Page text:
Dr. Grant Humphries, from the Zoology department at the University of Otago, New Zealand, has spent the last three years studying how a bird species called Sooty Shearwaters can help predict upcoming El Niño occurrences. After much time and research, he has figured out a way to do so using data mining.
We recently had a question about running a model using GPS, and wanted to share the answer in case anyone else has the same issue.
When MARS develops a model it actually develops many and presents you with the one that it judges best based on a self-testing procedure. But the so-called MARS optimal model may not be satisfactory from your perspective. It might be too small (include too few variables), too large (include too many variables), too complex (include too many splines, basis functions, or breaks in variables), or otherwise not to your liking based on your domain knowledge. So what can you do to override the MARS process?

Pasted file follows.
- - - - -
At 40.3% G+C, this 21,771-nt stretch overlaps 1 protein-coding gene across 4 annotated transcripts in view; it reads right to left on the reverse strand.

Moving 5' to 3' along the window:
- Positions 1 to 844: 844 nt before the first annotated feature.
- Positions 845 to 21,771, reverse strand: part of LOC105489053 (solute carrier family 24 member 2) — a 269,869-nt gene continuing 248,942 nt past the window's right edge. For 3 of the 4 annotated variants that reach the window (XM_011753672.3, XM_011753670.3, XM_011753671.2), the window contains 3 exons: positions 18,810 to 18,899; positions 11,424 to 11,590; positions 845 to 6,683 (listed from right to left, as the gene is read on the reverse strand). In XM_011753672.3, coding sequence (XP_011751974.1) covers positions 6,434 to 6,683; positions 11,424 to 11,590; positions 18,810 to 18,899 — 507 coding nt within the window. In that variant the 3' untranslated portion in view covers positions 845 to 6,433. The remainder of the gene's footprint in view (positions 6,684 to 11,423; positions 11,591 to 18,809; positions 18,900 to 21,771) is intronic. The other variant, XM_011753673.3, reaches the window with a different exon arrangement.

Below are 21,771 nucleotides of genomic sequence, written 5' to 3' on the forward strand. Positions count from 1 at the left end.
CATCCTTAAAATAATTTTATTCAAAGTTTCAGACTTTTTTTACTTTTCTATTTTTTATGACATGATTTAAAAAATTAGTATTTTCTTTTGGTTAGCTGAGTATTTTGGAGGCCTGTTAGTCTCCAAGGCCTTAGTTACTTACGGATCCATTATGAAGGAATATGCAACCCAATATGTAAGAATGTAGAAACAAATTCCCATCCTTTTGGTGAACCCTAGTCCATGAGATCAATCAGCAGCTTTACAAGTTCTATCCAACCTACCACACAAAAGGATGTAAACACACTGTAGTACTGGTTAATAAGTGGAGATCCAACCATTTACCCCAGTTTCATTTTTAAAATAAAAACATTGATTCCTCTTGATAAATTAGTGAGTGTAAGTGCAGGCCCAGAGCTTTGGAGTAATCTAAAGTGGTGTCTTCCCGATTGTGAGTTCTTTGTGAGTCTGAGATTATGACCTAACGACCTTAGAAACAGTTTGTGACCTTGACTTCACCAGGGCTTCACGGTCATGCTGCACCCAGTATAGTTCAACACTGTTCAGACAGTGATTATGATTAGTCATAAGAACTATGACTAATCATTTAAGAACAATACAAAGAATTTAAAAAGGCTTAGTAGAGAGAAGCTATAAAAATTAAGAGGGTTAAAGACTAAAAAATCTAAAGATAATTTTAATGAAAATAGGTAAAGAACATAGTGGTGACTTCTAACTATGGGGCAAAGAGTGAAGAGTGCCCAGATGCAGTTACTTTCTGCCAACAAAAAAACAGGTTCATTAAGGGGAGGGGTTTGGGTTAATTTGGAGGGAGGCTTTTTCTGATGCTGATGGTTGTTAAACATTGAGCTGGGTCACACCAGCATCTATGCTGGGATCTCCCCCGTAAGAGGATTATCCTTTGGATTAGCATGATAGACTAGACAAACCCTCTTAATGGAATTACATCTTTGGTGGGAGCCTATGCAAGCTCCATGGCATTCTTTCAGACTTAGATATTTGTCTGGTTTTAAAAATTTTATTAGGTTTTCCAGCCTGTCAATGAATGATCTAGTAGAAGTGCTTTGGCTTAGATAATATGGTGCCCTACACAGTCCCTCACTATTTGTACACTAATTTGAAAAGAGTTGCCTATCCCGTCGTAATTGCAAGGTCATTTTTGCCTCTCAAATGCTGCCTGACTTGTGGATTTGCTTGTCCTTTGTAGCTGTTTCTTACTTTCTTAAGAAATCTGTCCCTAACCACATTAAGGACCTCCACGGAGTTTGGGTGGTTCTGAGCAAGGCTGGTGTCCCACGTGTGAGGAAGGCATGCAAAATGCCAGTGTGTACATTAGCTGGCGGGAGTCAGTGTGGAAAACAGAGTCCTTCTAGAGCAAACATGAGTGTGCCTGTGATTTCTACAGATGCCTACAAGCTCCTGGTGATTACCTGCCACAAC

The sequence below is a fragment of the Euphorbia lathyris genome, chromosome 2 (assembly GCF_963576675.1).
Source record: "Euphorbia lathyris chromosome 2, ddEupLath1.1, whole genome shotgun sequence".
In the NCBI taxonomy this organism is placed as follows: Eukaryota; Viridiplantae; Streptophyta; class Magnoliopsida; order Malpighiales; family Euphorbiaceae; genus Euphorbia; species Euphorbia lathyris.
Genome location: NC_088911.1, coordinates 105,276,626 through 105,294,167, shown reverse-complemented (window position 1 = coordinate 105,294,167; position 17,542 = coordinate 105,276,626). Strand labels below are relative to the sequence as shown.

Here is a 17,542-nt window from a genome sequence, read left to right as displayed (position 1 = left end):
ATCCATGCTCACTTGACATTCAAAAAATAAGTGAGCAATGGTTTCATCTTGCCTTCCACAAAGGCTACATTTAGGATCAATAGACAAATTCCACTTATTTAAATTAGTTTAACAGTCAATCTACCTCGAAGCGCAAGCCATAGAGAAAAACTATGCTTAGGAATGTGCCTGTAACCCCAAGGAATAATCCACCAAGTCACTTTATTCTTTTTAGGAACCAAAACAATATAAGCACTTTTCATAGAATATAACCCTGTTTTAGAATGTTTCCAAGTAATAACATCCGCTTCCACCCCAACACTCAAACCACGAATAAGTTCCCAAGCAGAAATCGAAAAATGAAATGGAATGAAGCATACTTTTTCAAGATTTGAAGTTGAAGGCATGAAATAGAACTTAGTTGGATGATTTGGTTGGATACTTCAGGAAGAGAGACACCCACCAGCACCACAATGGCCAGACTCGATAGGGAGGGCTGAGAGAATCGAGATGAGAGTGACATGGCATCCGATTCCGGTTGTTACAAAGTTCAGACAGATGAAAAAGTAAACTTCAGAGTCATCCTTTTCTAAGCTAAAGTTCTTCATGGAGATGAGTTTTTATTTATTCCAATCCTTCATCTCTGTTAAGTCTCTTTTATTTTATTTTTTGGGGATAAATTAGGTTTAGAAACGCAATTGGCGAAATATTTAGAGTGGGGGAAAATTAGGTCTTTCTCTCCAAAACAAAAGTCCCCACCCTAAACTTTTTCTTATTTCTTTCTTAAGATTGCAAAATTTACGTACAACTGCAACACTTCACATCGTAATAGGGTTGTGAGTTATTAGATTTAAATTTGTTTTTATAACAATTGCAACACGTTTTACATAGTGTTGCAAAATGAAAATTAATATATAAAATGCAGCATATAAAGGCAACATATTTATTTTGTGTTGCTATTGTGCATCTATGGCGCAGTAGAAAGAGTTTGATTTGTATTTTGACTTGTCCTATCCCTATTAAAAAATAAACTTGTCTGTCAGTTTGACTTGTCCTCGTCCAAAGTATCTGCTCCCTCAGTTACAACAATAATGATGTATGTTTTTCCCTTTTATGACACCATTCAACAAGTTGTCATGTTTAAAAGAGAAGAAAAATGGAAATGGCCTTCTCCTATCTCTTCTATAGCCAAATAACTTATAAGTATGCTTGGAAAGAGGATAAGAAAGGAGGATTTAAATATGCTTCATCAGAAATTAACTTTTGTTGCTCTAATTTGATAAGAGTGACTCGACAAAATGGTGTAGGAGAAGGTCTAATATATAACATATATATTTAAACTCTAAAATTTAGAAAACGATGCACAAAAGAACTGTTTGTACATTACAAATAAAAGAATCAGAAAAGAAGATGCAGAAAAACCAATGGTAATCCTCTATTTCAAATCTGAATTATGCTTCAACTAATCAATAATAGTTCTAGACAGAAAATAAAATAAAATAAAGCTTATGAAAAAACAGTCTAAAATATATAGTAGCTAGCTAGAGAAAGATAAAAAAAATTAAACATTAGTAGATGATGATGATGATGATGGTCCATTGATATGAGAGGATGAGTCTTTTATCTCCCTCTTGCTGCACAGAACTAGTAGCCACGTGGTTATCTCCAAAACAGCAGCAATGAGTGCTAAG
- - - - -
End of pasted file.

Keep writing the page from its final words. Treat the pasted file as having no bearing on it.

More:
Predictive accuracy is repeatedly cited by data scientists as one of the most important demands in modern data mining algorithms and software. It stands right along side the importance of model-building speed, missing value handling, and memory efficiency. So, if it is so important, how do the experts TEST the accuracy of their models?
Let's get right to it! You're a beginner, and you want to know what is needed to start data mining and become an experienced data scientist overnight. We get it - this is the world we live in - quick and dirty. So here we go, take notes!